The Implications of the Stanford Prison Experiment
In 1971 Dr Philip Zimbardo conducted an experiment in the basement of
Stanford University. This involved imprisoning nine volunteers in a
mock up of Stanford prison, which was policed by nine guards (more
volunteers). These guards had complete control over the prisoners.
They could do anything to the prisoners, but use physical violence.
The subjects were all students applying for summer jobs to get some
money. To make it a fair test, the subjects were made to take
psychological tests to make sure they were mentally fit.
On the first day, the prisoner subjects were picked up by a panda car
and arrested on a mass crackdown on violations of penal codes. They
were arrested like normal suspects are arrested, given their legal
rights and searched. They were then taken away in the panda car as
many of their neighbours thought that they had actually done something
wrong. Then he was given his rights at the station and was
fingerprinted. He was then taken to a holding cell to think about what
he had done
On the second day the guards' behaviour began to degenerate so by the
sixth day the experiment was cancelled. Two prisoners were removed
from the experiment in this time.
The experiment obviously had a serious flaw; this is thought to be Dr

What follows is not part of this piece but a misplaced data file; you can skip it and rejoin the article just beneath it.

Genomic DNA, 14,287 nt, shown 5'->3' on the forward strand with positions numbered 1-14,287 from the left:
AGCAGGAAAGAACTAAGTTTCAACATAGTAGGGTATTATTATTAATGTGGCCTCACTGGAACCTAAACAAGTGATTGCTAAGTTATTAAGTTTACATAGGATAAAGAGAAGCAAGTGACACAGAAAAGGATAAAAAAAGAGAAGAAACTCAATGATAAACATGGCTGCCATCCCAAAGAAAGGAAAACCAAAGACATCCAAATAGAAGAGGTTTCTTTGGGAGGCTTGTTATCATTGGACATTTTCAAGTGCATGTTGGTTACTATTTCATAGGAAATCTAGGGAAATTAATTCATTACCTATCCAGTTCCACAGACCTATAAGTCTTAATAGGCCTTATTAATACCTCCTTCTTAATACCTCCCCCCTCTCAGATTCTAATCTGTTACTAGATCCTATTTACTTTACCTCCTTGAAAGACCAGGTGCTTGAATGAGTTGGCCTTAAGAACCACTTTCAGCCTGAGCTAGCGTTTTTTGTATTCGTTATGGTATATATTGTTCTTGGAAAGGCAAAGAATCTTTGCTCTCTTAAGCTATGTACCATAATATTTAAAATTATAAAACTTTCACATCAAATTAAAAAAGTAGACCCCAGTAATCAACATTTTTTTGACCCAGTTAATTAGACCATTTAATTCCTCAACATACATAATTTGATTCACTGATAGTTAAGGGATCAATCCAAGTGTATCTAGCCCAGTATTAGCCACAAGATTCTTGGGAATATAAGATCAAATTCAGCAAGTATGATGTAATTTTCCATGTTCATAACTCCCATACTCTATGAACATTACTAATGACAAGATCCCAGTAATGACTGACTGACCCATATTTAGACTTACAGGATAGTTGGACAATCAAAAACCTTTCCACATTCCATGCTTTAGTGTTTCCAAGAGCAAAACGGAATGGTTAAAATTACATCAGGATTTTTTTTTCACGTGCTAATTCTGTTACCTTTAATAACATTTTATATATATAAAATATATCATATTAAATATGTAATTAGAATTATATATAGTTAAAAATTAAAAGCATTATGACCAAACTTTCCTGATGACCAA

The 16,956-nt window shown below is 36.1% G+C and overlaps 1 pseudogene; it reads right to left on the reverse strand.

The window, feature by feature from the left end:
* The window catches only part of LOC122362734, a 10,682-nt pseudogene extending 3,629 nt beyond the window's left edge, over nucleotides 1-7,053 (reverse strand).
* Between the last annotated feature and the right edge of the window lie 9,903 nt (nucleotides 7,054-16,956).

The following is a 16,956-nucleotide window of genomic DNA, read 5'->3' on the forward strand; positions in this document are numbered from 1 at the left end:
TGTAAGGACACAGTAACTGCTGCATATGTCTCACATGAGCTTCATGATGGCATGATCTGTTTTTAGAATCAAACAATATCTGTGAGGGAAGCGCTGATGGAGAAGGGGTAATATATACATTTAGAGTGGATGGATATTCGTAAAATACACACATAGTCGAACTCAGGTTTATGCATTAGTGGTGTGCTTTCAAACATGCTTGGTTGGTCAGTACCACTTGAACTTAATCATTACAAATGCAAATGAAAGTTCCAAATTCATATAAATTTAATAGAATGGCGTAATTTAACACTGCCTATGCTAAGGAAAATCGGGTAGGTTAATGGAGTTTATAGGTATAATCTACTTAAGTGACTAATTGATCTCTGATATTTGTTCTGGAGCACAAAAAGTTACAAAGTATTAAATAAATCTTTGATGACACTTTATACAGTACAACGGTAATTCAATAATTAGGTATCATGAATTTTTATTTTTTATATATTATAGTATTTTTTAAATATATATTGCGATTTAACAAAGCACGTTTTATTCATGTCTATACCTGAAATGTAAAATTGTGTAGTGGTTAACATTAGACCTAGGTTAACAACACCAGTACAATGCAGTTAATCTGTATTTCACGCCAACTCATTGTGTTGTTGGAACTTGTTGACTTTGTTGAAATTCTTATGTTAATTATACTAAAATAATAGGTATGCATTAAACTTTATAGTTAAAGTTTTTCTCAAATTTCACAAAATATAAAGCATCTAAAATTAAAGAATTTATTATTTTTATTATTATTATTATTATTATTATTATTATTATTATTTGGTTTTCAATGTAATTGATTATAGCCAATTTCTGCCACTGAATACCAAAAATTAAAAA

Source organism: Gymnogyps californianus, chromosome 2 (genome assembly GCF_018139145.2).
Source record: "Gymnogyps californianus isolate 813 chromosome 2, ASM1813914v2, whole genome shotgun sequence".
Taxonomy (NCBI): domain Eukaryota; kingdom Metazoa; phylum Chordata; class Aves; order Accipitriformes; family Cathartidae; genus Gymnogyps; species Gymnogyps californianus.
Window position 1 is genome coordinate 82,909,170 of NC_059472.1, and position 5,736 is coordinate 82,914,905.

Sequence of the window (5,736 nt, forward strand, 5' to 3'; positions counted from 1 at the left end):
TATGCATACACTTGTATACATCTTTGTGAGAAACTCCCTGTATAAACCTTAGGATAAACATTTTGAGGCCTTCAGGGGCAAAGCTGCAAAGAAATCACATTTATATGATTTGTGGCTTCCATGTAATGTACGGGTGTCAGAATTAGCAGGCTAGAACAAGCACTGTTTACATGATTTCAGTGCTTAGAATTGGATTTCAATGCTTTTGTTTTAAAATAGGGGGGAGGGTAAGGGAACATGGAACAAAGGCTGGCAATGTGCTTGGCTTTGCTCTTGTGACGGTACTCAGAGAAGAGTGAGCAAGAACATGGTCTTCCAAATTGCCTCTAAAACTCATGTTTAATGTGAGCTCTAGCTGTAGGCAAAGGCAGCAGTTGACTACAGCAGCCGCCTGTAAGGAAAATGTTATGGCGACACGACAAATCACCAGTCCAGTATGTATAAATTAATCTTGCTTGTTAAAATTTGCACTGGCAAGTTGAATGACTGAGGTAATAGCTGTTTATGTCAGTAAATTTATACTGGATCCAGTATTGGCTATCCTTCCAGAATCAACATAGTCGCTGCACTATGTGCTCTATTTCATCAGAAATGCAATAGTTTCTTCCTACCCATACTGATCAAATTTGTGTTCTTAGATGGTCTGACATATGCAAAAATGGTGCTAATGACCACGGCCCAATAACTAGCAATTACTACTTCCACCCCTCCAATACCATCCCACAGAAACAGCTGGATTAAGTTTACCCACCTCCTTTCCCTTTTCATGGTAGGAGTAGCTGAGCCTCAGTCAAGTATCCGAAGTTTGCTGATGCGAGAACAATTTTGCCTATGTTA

Zimbardo's involvement (he acted as the superintendent). This was
clear when a prisoner 8612 began to show signs of mental harm Zimdardo
believed the prisoner was faking this to try to be released. If
Zimbardo had not been involved he would have released him sooner.
Another minor problem with the experiment is the definitions of a
A great deal about mankind was learnt from the Stanford prison
experiment, the most shocking was how quickly the subjects' behaviour
deteriorated from "good," peace loving people, to violence and lack of
respect for human life. It showed that when given power, many will
abuse it. This is very useful as we can apply these lessons to a real
life situation, which could save thousands of people in a real prison.
A conclusion of the experiment is that if you put good people in an
evil and unfair place they will become evil. It also makes us
conscious of what people are capable of whatever you think of them.
The guards acted the worst in the middle of the night it is suggested
that this is because the believed they were not being watched.
It has been asked if what was learnt was worth the "sacrifice" of the
people involved? I simply think it was worth the sacrifice. The people
involved may have suffered mental anguish due to this experiment but
they will die, and other people can take their place: but the
knowledge gained will not be forgotten so easily. Also I think it is
wrong to simply blame the...